A lot or a little?
The parents' guide to what's in this TV show.
What parents need to know
Parents need to know that Chernobyl is based on the 1986 Chernobyl disaster, which involved a nuclear explosion at a Russian power plant that caused many radiation-related deaths. The series focuses on the details of how the disaster happened, how it affected the area, and how it was ultimately dealt with. The show is particularly demanding of its viewers, both because of the subject and its deliberate pace as it depicts the explosion and its aftermath. This miniseries is at its most explicit when showing the effects of radiation and radiation poisoning, and the symptoms can be difficult to watch. Mature teens may be interested in learning about this dark moment in history, and families can discuss how governments and citizens face these kinds of challenges, as well as what people have learned from a catastrophe of this magnitude.
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What's the story?
In 1986, a large nuclear explosion took place at a power plant CHERNOBYL in the Soviet Union. This series recounts this historical event, beginning with the immediate reactions by those in the plant and the surrounding areas and telescoping out to see how the disaster was dealt with by scientists and government agents, as well as how it effected the general population of Russia. Jared Harris (The Terror) plays a nuclear expert brought in to assess the situation, assisted and hindered by officials (Stellan Skarsgard) and other scientists (Emily Watson).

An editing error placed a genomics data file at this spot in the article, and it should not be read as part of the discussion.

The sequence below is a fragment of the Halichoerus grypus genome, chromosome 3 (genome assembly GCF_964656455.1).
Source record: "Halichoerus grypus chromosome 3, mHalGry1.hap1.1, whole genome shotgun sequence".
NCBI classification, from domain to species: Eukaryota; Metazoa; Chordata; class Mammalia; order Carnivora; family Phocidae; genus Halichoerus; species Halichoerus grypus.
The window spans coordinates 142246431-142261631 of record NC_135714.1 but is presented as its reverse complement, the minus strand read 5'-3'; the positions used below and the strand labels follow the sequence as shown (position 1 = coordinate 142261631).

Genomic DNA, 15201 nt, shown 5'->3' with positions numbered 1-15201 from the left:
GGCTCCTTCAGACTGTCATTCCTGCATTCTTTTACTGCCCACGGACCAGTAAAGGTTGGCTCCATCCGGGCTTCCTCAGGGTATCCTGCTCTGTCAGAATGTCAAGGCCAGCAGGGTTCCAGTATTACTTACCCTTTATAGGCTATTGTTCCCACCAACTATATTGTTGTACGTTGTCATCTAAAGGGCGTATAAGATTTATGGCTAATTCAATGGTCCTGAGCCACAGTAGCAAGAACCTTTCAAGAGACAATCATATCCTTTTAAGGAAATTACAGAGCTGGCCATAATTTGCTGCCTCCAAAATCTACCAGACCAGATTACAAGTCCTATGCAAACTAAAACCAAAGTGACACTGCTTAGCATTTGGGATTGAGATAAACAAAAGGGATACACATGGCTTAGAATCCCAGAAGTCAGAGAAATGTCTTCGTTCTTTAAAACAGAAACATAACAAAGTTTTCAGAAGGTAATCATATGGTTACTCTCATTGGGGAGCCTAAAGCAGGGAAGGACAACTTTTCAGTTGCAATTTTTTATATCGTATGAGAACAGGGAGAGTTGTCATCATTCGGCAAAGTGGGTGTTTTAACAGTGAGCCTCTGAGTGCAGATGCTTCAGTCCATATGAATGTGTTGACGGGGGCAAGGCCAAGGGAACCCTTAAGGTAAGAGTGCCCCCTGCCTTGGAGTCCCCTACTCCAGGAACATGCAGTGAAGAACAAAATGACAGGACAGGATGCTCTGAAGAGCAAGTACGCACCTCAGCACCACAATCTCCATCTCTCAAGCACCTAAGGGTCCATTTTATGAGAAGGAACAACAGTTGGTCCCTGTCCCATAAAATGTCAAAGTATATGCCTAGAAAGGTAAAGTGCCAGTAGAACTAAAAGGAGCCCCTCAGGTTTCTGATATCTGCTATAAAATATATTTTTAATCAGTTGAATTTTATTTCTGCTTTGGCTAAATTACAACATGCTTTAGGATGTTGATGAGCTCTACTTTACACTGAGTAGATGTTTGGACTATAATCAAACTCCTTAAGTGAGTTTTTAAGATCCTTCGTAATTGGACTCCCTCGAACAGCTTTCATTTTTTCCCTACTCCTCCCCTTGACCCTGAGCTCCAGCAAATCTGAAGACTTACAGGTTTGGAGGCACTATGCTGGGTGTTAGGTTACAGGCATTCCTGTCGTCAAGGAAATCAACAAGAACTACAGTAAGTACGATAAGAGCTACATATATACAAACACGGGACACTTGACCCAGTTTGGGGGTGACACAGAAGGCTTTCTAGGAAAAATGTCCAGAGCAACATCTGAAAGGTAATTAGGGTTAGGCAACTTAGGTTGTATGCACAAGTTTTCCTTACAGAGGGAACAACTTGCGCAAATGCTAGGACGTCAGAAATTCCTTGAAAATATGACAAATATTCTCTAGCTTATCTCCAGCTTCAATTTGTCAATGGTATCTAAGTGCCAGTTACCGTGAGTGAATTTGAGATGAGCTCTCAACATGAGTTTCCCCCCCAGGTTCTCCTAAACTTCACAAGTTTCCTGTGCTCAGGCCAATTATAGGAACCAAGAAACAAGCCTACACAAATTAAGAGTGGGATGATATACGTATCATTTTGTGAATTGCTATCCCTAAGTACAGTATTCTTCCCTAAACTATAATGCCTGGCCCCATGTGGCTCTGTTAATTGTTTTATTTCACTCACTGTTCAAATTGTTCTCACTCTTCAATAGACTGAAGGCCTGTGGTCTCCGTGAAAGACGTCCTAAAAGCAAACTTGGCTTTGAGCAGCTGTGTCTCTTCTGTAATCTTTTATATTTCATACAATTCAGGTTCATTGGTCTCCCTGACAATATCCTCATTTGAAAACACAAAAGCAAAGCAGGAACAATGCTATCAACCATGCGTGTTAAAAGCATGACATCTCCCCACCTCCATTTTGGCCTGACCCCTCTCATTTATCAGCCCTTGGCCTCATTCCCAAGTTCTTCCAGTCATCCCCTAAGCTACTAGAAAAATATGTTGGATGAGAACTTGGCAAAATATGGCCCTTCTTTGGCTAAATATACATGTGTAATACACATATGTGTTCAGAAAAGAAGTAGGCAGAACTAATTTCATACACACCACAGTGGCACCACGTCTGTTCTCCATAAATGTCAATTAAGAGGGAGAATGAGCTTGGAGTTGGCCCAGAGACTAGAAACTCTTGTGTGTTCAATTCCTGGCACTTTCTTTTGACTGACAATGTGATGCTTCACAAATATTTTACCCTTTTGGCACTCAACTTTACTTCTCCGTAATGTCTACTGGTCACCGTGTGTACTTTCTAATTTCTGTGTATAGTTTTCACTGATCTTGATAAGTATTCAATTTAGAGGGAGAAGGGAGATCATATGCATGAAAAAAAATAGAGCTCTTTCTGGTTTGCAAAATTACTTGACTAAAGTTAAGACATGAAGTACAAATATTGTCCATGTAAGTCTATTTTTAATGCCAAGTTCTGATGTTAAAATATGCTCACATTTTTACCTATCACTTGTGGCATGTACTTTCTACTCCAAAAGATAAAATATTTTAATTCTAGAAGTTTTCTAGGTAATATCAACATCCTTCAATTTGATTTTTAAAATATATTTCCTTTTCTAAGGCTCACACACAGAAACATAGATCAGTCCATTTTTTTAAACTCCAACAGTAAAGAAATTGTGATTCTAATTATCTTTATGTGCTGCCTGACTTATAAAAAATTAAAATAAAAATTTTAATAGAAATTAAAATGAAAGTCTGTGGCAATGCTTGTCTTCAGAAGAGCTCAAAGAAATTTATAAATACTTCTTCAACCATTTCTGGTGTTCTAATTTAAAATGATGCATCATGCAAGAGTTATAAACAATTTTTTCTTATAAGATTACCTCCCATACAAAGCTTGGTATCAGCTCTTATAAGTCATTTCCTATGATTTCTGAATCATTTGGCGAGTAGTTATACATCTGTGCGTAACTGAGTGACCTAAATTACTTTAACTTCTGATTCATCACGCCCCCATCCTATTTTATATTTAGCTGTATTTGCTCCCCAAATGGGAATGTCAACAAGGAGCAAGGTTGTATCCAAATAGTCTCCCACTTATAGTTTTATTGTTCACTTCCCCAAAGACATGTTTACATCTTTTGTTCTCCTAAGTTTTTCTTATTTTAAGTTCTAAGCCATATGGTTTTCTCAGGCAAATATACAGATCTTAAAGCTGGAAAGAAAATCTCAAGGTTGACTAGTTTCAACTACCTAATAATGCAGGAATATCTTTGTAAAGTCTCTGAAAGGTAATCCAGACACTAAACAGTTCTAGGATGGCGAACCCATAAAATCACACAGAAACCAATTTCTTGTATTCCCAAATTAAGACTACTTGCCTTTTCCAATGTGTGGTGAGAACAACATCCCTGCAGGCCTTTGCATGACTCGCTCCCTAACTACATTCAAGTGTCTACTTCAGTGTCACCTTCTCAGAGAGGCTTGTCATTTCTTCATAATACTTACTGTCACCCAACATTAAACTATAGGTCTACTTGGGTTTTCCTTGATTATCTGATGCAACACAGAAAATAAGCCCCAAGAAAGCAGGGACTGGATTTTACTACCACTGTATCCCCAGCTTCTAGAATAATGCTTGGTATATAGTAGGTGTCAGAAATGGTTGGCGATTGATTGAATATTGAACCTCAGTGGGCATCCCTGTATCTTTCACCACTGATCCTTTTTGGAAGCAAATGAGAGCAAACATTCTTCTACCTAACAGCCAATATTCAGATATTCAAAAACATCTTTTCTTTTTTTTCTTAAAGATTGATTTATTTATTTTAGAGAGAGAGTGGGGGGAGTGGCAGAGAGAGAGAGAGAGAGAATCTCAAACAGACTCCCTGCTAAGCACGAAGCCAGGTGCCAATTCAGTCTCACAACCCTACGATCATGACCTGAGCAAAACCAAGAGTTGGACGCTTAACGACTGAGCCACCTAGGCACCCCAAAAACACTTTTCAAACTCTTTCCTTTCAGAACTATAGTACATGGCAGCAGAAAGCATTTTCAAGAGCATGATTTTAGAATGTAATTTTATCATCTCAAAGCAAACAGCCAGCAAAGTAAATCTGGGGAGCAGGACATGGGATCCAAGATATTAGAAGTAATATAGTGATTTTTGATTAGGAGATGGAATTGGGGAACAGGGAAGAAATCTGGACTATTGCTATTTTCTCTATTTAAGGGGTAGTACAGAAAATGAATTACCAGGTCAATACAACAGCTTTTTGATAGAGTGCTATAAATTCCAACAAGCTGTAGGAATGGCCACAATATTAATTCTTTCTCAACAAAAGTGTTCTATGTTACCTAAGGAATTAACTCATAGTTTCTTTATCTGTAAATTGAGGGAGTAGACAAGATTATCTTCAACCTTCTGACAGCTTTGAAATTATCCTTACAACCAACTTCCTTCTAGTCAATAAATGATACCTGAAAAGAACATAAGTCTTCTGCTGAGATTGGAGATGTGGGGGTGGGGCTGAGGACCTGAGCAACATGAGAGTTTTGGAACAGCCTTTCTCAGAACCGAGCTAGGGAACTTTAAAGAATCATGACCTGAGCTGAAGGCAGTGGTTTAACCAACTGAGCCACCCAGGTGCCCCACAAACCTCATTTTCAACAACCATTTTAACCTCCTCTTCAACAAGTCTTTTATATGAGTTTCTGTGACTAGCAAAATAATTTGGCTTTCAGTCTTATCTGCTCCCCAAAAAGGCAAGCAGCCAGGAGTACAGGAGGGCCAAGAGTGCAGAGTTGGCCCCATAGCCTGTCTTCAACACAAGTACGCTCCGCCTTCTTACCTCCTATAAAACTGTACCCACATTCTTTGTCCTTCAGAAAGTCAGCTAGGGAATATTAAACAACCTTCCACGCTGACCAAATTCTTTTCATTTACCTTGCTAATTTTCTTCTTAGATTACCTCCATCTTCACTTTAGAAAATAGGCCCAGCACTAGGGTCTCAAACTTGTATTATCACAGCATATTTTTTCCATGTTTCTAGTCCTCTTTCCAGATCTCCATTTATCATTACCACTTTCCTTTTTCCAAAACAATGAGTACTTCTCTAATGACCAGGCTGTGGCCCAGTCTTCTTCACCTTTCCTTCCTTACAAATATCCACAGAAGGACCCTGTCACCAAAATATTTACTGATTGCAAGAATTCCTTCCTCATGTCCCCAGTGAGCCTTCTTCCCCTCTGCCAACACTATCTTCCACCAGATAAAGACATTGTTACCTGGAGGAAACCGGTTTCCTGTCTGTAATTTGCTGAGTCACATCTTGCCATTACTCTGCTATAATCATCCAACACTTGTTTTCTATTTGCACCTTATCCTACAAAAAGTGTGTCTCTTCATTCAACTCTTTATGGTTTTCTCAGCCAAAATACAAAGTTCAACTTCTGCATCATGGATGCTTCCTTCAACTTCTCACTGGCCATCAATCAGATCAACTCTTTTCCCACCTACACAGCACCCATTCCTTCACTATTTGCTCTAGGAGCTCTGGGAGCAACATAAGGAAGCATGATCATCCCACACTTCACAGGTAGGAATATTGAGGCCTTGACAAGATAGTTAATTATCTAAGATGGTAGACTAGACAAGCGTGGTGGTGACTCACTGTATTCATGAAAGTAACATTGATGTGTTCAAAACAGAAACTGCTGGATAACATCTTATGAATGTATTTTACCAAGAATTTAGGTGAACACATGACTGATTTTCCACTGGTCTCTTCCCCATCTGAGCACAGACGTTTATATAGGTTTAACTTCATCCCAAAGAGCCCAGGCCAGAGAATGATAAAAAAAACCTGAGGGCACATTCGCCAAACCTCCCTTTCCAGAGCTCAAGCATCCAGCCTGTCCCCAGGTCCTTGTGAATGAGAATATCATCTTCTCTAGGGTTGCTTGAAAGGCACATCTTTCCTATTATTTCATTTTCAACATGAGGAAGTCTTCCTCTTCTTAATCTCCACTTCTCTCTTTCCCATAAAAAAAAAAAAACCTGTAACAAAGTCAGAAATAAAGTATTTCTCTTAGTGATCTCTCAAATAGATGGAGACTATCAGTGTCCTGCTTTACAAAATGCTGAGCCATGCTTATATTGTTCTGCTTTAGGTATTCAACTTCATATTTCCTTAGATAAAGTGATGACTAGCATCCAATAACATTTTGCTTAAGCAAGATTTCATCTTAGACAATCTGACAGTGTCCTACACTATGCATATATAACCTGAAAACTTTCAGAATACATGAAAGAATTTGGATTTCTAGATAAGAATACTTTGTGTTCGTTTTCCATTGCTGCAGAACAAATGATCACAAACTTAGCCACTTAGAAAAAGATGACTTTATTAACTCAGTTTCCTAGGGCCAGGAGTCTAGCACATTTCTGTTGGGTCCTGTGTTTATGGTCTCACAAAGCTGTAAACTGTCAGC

Is it any good?
This is a taut, disciplined miniseries where nearly every decision made by its characters is meaningful and suspenseful, and the magnitude of the real life events is always looming. With historical dramas, it's always important to ask: why are we seeing this now? With Chernobyl, it's not difficult to see parallels between the show and modern American life: scientists attempt to deal with a monumental environmental disaster that could kill millions of people, and at every step they encounter roadblocks stemming from the egos of the men in charge. That said, shows that are "capital-I Important" are not often this dramatically satisfying.
Talk to your kids about ...
Families can talk about the history of Chernobyl. When did the events dramatized on this show take place? Why do you think they're important or relevant today?
Once the disaster has happened, what are the different ways the characters deal with the nuclear explosion? What methods are effective? Which are harmful?
What are the obstacles in the way of the Russian government attending to the nuclear disaster? How do individuals work to surmount those obstacles? How do characters work together or against one another?
Themes & Topics
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